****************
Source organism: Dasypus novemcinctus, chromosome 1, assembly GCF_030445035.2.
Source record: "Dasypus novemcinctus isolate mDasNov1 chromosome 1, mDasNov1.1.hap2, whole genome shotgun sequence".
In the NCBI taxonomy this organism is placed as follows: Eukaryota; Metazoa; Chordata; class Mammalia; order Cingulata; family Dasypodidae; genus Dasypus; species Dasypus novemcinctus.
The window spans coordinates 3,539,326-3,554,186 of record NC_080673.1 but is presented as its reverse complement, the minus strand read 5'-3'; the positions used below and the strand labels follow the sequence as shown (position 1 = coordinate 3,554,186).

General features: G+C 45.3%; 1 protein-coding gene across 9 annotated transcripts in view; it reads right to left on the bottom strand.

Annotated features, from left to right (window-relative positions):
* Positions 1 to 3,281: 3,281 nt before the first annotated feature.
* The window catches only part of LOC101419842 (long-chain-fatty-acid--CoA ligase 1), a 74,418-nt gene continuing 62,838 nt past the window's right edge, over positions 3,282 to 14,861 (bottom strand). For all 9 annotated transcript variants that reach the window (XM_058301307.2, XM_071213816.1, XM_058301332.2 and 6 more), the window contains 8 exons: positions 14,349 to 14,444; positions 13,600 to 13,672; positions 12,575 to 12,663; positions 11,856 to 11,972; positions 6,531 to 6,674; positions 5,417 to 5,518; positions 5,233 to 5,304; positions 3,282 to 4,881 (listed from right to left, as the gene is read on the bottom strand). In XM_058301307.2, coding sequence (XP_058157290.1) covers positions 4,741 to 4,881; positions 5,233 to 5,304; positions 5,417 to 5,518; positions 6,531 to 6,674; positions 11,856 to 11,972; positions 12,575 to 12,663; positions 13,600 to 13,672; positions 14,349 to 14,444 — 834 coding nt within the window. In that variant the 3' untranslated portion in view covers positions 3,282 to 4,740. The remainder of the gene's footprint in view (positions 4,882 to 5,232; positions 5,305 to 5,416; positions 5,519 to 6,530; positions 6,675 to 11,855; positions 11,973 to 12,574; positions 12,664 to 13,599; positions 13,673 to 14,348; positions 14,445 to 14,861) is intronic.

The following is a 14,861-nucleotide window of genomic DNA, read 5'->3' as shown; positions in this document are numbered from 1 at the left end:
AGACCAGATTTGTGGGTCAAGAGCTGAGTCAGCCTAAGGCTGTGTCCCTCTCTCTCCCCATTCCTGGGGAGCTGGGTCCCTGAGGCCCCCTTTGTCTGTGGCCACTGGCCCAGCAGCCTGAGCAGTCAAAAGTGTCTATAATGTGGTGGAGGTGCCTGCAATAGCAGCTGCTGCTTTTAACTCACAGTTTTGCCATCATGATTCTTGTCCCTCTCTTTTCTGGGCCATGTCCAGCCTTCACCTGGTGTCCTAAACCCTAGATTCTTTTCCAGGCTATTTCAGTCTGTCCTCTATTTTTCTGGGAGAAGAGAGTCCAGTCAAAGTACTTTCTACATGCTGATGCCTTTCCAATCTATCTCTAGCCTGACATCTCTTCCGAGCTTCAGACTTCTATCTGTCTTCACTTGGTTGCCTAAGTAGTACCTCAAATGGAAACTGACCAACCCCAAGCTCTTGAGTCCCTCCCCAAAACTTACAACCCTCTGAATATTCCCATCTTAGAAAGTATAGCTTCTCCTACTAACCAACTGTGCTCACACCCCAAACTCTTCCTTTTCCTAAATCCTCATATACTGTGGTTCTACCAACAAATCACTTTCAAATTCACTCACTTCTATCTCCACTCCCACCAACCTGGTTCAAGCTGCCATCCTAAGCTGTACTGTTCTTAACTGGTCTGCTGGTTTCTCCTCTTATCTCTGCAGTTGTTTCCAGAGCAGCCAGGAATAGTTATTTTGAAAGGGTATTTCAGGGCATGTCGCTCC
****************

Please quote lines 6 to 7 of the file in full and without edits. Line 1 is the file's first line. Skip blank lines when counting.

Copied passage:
Annotated features, from left to right (window-relative positions):
* Positions 1 to 3,281: 3,281 nt before the first annotated feature.